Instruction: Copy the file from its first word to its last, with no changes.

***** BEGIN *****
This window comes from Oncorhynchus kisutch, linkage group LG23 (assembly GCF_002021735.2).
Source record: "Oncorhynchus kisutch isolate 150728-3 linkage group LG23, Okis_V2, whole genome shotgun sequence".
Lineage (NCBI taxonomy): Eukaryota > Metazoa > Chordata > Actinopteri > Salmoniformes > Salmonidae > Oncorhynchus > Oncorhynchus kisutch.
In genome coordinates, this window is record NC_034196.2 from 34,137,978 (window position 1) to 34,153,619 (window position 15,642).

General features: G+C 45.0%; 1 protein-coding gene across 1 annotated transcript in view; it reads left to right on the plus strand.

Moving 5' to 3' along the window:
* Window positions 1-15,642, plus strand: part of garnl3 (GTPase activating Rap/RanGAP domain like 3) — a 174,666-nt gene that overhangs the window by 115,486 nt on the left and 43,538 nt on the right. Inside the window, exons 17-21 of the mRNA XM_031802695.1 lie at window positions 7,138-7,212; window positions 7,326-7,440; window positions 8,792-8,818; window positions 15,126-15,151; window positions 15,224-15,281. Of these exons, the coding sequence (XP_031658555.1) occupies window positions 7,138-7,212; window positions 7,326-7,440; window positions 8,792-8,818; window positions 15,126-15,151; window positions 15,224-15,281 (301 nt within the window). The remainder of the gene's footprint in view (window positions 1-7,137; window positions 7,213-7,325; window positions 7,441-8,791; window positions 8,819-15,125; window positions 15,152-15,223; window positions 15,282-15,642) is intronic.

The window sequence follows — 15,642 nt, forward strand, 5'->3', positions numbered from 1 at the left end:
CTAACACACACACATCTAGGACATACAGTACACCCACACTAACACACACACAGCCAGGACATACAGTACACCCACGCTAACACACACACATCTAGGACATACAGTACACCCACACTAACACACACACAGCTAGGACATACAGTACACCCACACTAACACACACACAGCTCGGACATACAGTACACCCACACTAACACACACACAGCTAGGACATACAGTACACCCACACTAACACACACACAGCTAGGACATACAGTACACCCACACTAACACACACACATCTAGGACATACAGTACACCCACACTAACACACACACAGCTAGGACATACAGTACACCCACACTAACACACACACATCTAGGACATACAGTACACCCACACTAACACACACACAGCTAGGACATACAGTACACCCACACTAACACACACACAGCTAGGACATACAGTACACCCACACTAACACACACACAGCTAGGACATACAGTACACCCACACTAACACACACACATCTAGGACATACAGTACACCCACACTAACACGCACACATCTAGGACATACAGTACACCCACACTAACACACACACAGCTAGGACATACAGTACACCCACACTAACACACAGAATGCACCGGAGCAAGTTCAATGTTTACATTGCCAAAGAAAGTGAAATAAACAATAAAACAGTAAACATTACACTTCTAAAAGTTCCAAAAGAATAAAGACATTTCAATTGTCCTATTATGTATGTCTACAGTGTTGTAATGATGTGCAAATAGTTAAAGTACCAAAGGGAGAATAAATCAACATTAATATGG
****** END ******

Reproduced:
This window comes from Oncorhynchus kisutch, linkage group LG23 (assembly GCF_002021735.2).
Source record: "Oncorhynchus kisutch isolate 150728-3 linkage group LG23, Okis_V2, whole genome shotgun sequence".
Lineage (NCBI taxonomy): Eukaryota > Metazoa > Chordata > Actinopteri > Salmoniformes > Salmonidae > Oncorhynchus > Oncorhynchus kisutch.
In genome coordinates, this window is record NC_034196.2 from 34,137,978 (window position 1) to 34,153,619 (window position 15,642).

General features: G+C 45.0%; 1 protein-coding gene across 1 annotated transcript in view; it reads left to right on the plus strand.

Moving 5' to 3' along the window:
* Window positions 1-15,642, plus strand: part of garnl3 (GTPase activating Rap/RanGAP domain like 3) — a 174,666-nt gene that overhangs the window by 115,486 nt on the left and 43,538 nt on the right. Inside the window, exons 17-21 of the mRNA XM_031802695.1 lie at window positions 7,138-7,212; window positions 7,326-7,440; window positions 8,792-8,818; window positions 15,126-15,151; window positions 15,224-15,281. Of these exons, the coding sequence (XP_031658555.1) occupies window positions 7,138-7,212; window positions 7,326-7,440; window positions 8,792-8,818; window positions 15,126-15,151; window positions 15,224-15,281 (301 nt within the window). The remainder of the gene's footprint in view (window positions 1-7,137; window positions 7,213-7,325; window positions 7,441-8,791; window positions 8,819-15,125; window positions 15,152-15,223; window positions 15,282-15,642) is intronic.

The window sequence follows — 15,642 nt, forward strand, 5'->3', positions numbered from 1 at the left end:
CTAACACACACACATCTAGGACATACAGTACACCCACACTAACACACACACAGCCAGGACATACAGTACACCCACGCTAACACACACACATCTAGGACATACAGTACACCCACACTAACACACACACAGCTAGGACATACAGTACACCCACACTAACACACACACAGCTCGGACATACAGTACACCCACACTAACACACACACAGCTAGGACATACAGTACACCCACACTAACACACACACAGCTAGGACATACAGTACACCCACACTAACACACACACATCTAGGACATACAGTACACCCACACTAACACACACACAGCTAGGACATACAGTACACCCACACTAACACACACACATCTAGGACATACAGTACACCCACACTAACACACACACAGCTAGGACATACAGTACACCCACACTAACACACACACAGCTAGGACATACAGTACACCCACACTAACACACACACAGCTAGGACATACAGTACACCCACACTAACACACACACATCTAGGACATACAGTACACCCACACTAACACGCACACATCTAGGACATACAGTACACCCACACTAACACACACACAGCTAGGACATACAGTACACCCACACTAACACACAGAATGCACCGGAGCAAGTTCAATGTTTACATTGCCAAAGAAAGTGAAATAAACAATAAAACAGTAAACATTACACTTCTAAAAGTTCCAAAAGAATAAAGACATTTCAATTGTCCTATTATGTATGTCTACAGTGTTGTAATGATGTGCAAATAGTTAAAGTACCAAAGGGAGAATAAATCAACATTAATATGG